Building a simple lightweight web kiosk system with Arch GNU/Linux

Update 29/03/2014 : This tutorial is currently outdated and may not work as intended. I made it before Arch switched to the systemd init system.

Optimized for maximum boot speed and read-only filesystem operation (especially for usb drives and other flash memory cards).

DISCLAIMER : As always, use this tutorial at your own risk!

Hardware used for this howto :
Mini-ITX motherboard with Pentium-M 1.5GHz (centrino)
512M DDR ram
Integrated graphics, sound and ethernet.
8G Compact Flash card with IDE-CF adapter.

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Arch Linux on the HP Pavilion DM1-3xxx notebook (AMD E-350 “Zacate” based series)


Computer specs

Specs will vary, my model is the 3130.

Goal of this tutorial

To quickly setup a functional, lightweight Arch Linux system, optimized for our portable computer.
This guide may evolve during time as I try to improve my Linux experience 🙂

Installing a FreeBSD 9.0 (i386) minimal desktop system

FreeBSD 9.0 RELEASE (i386)

Minimal desktop for web browsing, email, video, music playing…

Useful references :
Tested in a VirtualBox 4.1.8 virtual machine with
  • 512Mb RAM
  • 8.0Gb Hard disk

SONY VAIO PCG-Z600TEK (aka PCG-5316) – Debian GNU/Linux install notes

A friend gave me this old laptop from the early 2000’s.
Here are my personal notes about installing an optimized and lightweight Debian GNU/Linux system on this machine, mainly for internet browsing / music playing (with external speakers!)

Official support pages

Computer specs

PIII 700MHz
128 Mb SDRAM on the motherboard, 1 SODIMM slot available for RAM upgrade (Specs says this computer can be upgraded upto 256 Mb at max!)
8 Mb Video RAM (ATI Rage Mobility M1)
20 Gb HDD (a Win2000 system was installed)
No CD / No floppy drive
No booting from USB! / No PXE boot!
No Wifi
Dead battery!

Ubuntu 12.04 (Precise Pangolin) on iMac G3 (PowerPC)

Guide updated 07/17/2012 : some mistakes corrected!

Netinstall and a lightweight desktop

I recently got an old iMac G3 and felt the need to replace the crappy existing MacOS 9 system with my favorite system : Linux of course!

After a mandatory RAM upgrade (from stock 64M to 512M), I found that the CD drive is extremely picky/worn-out and wouldn’t boot any burned install CDs…

But that’s not enough to stop me, since those iMac models support booting from the network.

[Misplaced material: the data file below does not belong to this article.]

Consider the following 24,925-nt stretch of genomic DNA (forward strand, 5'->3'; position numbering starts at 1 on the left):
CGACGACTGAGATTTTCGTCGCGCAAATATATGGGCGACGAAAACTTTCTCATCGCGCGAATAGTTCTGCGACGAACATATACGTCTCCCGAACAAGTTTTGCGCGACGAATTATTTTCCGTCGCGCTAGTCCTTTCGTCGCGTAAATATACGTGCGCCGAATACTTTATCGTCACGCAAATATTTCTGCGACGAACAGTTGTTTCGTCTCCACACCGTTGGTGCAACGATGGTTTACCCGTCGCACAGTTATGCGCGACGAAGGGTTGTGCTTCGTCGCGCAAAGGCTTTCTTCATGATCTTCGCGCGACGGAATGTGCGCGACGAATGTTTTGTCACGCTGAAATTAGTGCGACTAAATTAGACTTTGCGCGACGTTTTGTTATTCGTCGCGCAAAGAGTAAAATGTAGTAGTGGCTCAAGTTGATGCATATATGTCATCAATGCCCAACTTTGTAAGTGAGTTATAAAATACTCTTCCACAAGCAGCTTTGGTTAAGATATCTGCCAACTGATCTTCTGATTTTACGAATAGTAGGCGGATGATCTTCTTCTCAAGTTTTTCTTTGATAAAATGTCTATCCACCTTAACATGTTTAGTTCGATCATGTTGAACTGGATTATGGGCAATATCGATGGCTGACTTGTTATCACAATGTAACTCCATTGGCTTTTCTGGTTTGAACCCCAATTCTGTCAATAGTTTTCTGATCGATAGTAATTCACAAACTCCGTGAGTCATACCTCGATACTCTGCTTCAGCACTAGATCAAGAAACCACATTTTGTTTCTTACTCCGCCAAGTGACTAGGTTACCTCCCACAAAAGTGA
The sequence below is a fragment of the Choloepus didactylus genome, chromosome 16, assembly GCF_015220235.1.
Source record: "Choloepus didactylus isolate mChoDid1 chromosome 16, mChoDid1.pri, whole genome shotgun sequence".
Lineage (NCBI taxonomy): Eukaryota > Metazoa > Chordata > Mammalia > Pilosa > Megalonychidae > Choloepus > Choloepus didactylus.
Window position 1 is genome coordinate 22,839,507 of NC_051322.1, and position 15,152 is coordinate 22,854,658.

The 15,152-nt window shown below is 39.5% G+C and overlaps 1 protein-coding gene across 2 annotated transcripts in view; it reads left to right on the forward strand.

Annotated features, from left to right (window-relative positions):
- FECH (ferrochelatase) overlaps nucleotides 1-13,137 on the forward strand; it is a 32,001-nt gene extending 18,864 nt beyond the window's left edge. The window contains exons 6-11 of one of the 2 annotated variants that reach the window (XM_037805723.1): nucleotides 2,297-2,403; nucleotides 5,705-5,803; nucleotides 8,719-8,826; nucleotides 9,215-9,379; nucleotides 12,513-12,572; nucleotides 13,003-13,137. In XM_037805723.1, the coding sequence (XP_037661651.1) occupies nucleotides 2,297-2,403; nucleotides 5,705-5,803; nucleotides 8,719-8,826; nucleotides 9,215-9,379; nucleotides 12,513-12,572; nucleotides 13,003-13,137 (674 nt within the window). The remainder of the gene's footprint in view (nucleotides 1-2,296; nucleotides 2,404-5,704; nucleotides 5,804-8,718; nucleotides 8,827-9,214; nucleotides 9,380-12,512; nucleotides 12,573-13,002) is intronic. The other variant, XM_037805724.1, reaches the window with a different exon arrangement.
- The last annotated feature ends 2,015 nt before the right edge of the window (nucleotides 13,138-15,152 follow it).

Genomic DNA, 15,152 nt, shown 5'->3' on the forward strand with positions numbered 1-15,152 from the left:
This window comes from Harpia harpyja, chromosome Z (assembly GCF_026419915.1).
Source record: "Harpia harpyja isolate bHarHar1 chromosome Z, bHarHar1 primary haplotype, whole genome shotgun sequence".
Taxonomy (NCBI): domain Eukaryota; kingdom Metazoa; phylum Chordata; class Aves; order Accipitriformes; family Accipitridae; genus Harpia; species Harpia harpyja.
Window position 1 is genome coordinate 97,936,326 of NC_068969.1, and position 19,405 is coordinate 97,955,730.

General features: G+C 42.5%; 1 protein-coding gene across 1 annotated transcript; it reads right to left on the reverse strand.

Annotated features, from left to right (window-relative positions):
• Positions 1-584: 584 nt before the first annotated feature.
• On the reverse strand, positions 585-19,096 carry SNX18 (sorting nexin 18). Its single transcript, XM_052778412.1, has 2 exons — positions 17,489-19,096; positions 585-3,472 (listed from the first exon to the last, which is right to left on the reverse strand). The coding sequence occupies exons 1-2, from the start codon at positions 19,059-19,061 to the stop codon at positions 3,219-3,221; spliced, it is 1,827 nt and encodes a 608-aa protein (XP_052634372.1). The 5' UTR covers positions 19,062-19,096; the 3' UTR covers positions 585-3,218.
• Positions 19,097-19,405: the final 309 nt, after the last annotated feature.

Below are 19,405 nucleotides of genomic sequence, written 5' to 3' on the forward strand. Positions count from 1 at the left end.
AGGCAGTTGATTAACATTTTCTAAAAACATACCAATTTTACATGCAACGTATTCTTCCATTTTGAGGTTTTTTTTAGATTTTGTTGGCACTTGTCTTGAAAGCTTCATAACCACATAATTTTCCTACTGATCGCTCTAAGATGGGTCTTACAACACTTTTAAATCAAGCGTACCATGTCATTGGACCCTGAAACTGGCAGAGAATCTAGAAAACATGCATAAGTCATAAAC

I first tried to netboot Debian Squeeze on it, but there were some issues (yaboot started but couldn’t load the kernel).

After some research, it appears that Ubuntu has an updated netinstall iso which just works!

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Kwort Linux 3.2 – Quick install and review

Kwort Linux 3.2 rc1

http://kwort.org

  • CRUX-derived, advanced user-oriented, 32 bits distro
  • Recent kernel and packages (LibreOffice, Firefox, Chromium…)
  • Installs X.Org, Openbox, Chromium (flash plugin from adobe included) and some lightweight desktop apps by default
  • No need to compile your own kernel
  • Improved package system ( http://kwort.org/?n=Main.PackageSystem )

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Installing an OpenBSD 4.9 (i386) desktop system

Note : this tutorial is now obsolete. Please refer to the official OpenBSD installation documentation.

 

How to obtain a lightweight OpenBSD desktop using the XFCE 4.8 environment

(this tutorial was made using a VirtualBox 4.0 virtual machine)

Download the install CD image : http://ftp.fr.openbsd.org/pub/OpenBSD/4.9/i386/install49.iso (french mirror)

Choose your mirror here : http://www.openbsd.org/ftp.html

Installing OpenBSD

The install procedure is straightforward. Boot the CD and follow the Official faq : http://www.openbsd.org/faq/index.html
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A fast and lightweight Linux desktop with CRUX Linux 2.7 (i686)

http://crux.nu

Main advantages for CRUX :
– fast (simple yet efficient boot scripts) and “keep it simple” principle (targeted at experienced users)
– contains only essential software (reduced disk space usage)
– good package manager with support for dependencies (prt-get) and BSD-like ports system (few but quality packages)

Some cons :
– kernel must be compiled during installation process
– being a source-based distro, compilations will take a long time on slower machines
– no support for native languages (but this is done on purpose)

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How to create a very small Linux system using Buildroot

Have you ever tried to install a modern Linux distro onto a small capacity (usually 32 megs or even less) usb drive or compact flash card?

Even with a minimal install, such a distribution will not fit! Major Linux distros like Debian/Slackware/Arch/etc need a bare minimum of 300-400 megs of disk space.

The only minimal system I have been able to install so far on a 128Meg disk is NetBSD ( http://www.netbsd.org ).

But there is a way to achieve such a thing : we will be using Buildroot in order to generate a very small (embedded) Linux system (targeted at a standard intel x86  computer)

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